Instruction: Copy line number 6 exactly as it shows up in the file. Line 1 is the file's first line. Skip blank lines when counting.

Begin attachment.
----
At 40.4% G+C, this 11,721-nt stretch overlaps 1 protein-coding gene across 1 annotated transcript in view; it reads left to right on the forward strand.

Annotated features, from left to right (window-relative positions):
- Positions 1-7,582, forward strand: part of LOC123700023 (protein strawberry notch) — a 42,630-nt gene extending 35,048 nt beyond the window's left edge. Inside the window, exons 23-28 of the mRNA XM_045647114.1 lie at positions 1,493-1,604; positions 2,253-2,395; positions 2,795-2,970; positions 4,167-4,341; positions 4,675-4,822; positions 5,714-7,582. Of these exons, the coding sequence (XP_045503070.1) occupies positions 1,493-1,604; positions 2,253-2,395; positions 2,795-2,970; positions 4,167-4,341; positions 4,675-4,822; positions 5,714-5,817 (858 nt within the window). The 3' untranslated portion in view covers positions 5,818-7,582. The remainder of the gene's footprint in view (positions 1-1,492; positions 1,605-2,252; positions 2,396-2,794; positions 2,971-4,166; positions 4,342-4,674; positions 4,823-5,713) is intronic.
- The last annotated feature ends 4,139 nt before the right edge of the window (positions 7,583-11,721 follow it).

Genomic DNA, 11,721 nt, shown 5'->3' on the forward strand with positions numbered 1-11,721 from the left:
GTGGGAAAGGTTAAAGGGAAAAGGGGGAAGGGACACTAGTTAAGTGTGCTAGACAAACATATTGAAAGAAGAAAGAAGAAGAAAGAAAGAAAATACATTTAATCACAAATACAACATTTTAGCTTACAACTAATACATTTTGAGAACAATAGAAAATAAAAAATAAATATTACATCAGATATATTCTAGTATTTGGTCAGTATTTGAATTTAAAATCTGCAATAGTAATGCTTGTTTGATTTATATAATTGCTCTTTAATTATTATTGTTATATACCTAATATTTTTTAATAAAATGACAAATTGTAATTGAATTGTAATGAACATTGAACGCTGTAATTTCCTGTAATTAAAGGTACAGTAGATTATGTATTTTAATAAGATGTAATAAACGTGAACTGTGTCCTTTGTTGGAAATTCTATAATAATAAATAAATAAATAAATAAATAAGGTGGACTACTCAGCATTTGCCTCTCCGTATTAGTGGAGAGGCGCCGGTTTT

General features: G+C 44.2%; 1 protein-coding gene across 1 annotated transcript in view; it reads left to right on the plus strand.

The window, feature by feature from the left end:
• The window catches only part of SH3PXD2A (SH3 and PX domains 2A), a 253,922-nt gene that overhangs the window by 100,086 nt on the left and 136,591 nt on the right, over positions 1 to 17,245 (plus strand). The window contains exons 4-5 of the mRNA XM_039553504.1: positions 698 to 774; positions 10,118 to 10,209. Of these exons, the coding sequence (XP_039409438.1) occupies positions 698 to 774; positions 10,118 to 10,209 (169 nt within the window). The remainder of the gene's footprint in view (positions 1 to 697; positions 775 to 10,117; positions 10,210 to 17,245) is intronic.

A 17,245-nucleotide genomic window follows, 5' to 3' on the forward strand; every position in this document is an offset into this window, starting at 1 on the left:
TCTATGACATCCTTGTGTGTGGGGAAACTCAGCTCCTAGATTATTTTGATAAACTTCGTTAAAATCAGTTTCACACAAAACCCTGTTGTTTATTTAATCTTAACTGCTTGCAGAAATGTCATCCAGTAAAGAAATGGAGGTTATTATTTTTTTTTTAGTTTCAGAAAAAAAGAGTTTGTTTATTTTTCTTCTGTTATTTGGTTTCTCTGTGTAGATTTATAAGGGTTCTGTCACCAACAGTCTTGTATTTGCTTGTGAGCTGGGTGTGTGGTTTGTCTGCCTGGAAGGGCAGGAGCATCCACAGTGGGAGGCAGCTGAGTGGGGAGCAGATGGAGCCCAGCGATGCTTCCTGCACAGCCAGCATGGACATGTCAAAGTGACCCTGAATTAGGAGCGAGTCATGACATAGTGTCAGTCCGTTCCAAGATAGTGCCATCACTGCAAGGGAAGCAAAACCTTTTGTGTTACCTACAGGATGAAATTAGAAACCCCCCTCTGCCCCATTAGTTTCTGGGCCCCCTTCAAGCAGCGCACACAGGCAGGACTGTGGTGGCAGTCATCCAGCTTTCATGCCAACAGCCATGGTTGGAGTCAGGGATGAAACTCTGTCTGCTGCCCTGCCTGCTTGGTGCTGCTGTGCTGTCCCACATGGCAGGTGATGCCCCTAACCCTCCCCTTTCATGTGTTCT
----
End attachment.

GTGGGAAAGGTTAAAGGGAAAAGGGGGAAGGGACACTAGTTAAGTGTGCTAGACAAACATATTGAAAGAAGAAAGAAGAAGAAAGAAAGAAAATACATTTAATCACAAATACAACATTTTAGCTTACAACTAATACATTTTGAGAACAATAGAAAATAAAAAATAAATATTACATCAGATATATTCTAGTATTTGGTCAGTATTTGAATTTAAAATCTGCAATAGTAATGCTTGTTTGATTTATATAATTGCTCTTTAATTATTATTGTTATATACCTAATATTTTTTAATAAAATGACAAATTGTAATTGAATTGTAATGAACATTGAACGCTGTAATTTCCTGTAATTAAAGGTACAGTAGATTATGTATTTTAATAAGATGTAATAAACGTGAACTGTGTCCTTTGTTGGAAATTCTATAATAATAAATAAATAAATAAATAAATAAGGTGGACTACTCAGCATTTGCCTCTCCGTATTAGTGGAGAGGCGCCGGTTTT